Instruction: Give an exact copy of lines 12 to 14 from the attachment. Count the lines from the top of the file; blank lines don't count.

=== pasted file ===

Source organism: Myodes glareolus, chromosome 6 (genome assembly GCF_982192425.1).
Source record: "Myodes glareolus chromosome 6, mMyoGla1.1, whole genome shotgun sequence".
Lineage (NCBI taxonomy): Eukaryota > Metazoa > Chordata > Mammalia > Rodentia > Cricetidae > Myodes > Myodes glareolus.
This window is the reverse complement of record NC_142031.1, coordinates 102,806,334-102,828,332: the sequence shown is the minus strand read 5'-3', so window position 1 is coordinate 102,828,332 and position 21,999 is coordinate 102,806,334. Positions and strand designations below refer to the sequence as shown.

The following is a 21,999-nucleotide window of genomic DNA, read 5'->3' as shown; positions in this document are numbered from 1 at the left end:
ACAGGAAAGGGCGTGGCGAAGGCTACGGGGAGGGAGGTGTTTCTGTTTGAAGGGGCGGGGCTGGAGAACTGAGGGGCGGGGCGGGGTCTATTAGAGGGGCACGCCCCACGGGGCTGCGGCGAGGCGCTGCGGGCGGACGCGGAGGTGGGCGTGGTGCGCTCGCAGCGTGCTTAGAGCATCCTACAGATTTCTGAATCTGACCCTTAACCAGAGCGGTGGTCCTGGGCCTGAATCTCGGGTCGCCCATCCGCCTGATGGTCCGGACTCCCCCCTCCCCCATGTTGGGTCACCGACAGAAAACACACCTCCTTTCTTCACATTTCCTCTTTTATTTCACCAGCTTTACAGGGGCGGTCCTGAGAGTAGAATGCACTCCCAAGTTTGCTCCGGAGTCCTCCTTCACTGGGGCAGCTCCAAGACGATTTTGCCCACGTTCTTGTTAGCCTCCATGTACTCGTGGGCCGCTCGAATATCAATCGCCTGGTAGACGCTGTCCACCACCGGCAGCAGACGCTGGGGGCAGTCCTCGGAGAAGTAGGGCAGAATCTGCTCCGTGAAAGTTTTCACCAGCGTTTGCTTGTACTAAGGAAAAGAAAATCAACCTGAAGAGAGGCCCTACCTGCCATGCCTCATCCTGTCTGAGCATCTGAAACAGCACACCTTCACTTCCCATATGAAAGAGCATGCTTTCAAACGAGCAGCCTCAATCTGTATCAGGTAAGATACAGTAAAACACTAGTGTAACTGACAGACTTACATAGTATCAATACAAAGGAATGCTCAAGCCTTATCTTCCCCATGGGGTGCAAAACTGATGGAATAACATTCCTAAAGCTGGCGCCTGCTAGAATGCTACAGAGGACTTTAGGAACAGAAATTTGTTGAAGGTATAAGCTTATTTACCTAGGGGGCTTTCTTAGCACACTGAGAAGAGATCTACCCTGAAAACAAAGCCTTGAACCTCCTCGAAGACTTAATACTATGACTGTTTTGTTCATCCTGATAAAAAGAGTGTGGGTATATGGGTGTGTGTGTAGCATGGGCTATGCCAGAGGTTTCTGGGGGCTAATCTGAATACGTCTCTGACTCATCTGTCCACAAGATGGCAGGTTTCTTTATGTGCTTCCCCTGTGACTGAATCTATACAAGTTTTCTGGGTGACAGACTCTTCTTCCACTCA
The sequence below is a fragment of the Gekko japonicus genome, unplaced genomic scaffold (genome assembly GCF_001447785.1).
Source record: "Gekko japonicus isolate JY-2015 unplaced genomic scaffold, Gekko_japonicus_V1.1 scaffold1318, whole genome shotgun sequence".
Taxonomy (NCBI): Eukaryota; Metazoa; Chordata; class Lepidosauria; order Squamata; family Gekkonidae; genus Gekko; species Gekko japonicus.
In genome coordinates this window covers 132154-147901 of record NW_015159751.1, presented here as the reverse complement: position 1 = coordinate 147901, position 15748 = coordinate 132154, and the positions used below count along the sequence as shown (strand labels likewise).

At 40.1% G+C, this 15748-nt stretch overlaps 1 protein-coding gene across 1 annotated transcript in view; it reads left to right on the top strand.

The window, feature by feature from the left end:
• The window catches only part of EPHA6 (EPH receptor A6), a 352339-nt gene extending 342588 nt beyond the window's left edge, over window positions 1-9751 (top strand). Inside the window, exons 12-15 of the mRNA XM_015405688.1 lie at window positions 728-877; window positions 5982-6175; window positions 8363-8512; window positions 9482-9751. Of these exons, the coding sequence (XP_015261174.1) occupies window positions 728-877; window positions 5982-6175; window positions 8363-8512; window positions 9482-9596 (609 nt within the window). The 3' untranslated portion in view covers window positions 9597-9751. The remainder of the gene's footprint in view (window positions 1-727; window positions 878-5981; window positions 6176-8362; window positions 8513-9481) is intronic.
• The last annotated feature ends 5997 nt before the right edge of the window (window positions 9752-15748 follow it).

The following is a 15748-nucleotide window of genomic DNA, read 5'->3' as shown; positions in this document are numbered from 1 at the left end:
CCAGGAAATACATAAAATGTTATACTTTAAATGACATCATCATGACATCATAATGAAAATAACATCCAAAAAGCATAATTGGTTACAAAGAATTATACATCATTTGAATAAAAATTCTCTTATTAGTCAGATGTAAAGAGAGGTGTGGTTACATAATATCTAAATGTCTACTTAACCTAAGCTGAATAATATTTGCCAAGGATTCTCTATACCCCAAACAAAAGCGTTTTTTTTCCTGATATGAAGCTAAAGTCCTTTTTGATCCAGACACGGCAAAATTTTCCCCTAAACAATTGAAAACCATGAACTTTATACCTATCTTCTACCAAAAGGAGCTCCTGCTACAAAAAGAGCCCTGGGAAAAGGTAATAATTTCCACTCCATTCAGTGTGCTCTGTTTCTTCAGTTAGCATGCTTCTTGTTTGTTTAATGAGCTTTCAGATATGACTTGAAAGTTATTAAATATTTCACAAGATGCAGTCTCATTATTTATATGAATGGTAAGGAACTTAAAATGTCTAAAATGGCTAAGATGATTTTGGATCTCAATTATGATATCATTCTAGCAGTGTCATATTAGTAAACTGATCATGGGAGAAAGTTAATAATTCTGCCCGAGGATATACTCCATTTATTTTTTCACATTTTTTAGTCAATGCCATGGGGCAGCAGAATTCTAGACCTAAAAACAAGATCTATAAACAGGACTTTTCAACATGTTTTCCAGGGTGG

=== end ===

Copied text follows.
The window, feature by feature from the left end:
• The window catches only part of EPHA6 (EPH receptor A6), a 352339-nt gene extending 342588 nt beyond the window's left edge, over window positions 1-9751 (top strand). Inside the window, exons 12-15 of the mRNA XM_015405688.1 lie at window positions 728-877; window positions 5982-6175; window positions 8363-8512; window positions 9482-9751. Of these exons, the coding sequence (XP_015261174.1) occupies window positions 728-877; window positions 5982-6175; window positions 8363-8512; window positions 9482-9596 (609 nt within the window). The 3' untranslated portion in view covers window positions 9597-9751. The remainder of the gene's footprint in view (window positions 1-727; window positions 878-5981; window positions 6176-8362; window positions 8513-9481) is intronic.
• The last annotated feature ends 5997 nt before the right edge of the window (window positions 9752-15748 follow it).